It’s welcome news that the Maine Department of Education and the Maine Department of Health and Human Services have created a team to advance early childhood education. The formation of the group is not a surprise, as the education department previously said it would move forward with parts of a Race to the Top grant proposal for education reform even though it didn’t win federal funding. But having a cohesive way to develop policies that support children from birth to age 5 is long overdue.
Dubbed the State Agency Interdepartmental Early Learning Team, the group will primarily focus on quality assurance: incorporating public pre-kindergarten programs into an existing rating system, revising early learning curriculum guidelines, solidifying ways to screen and assess children’s language and readiness for kindergarten, examining ways to pool resources, aligning training of personnel and gathering data to track children’s abilities as they move from pre-K through high school.
Focusing on boosting the quality of the state’s patchwork early learning programs and eliminating duplication and inefficiencies should be paired with a wider effort to expand children’s access to care. We — as a company and as parents, siblings, neighbors — cannot emphasize enough the importance of investing in quality preschool, child care and programs that help parents, particularly those living at or near the poverty line, to become stronger caregivers. The long-term results are clear. Maine should not let the chance to reach young children — when it’s so effective to intervene — slide by.
Nearly half of Maine children are raised in low-income families. High poverty rates in some counties and low education rates — just 25 percent of Maine residents 25 and older have a bachelor’s degree — make it more difficult to prepare young children for kindergarten. Maine must do more to expand early education opportunities if it doesn’t want its children, particularly those with high needs, to start school behind. Many studies reveal that those who receive nurturing, consistent early childhood education go on to show higher levels of academic achievement, require fewer special education services and are more likely to graduate from high school.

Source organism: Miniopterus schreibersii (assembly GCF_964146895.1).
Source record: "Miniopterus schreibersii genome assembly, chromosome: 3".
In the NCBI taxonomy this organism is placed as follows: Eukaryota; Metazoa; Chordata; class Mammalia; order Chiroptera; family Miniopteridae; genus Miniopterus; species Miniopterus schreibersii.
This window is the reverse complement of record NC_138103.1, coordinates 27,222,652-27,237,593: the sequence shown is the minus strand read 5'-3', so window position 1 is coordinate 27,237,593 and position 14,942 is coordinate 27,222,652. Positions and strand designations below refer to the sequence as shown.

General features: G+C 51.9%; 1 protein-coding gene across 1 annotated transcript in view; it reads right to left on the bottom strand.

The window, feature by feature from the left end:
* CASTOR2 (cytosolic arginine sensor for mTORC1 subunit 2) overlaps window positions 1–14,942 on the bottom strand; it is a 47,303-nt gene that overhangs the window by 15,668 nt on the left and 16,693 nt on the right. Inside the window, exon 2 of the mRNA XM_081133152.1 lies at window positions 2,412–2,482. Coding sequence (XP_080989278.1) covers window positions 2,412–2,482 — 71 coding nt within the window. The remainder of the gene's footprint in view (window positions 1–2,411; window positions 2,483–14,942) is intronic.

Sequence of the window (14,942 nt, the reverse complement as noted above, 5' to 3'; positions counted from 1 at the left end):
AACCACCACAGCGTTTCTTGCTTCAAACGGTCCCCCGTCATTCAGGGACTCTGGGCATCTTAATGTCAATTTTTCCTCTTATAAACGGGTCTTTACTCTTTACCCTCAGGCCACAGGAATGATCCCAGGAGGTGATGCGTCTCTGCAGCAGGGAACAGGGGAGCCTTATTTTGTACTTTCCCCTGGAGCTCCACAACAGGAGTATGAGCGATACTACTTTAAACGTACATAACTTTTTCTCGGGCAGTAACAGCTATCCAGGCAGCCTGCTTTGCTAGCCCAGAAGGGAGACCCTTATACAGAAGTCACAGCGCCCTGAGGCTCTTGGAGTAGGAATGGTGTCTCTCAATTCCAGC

Maine policymakers and educators recognize the value of reaching children early. About 48 percent of Maine’s elementary schools offer public preschool programs now, up from 27 percent in fiscal year 2007, according to the education department. And, in 2009, the department began supporting the funding of early childhood programming with federal Title I dollars, which are directed toward low-income students.
The push toward more and better programs for Maine’s youngest should continue full force. Early childhood education clearly has the backing of Maine’s education commissioner, prominent Maine businesses through the Maine Early Learning Investment Group, police departments, many local governments and agencies and the U.S. Department of Education. Several proposed bills for the 126th Legislature seek to address operations and funding related to early childhood education, but some legislators may still need convincing. Last spring, they cut half of Head Start’s state funding — about 6 percent of its overall funding — resulting in eliminated positions and classrooms. They also cut child care subsidies.
It’s easy to assign blame for many societal problems — whether it’s poverty, low college completion rates or crime. People blame parents because their challenges prevent them from being the mothers and fathers they want to be. People blame teachers for not being able to work magic. But here, with more and better early childhood education, is the means to make a long-term difference. If Maine businesses, legislative leaders, nonprofits, local governments and philanthropists do not speak out as one and devote the resources and energy needed to reach the state’s youngest, they will have no one to blame but themselves.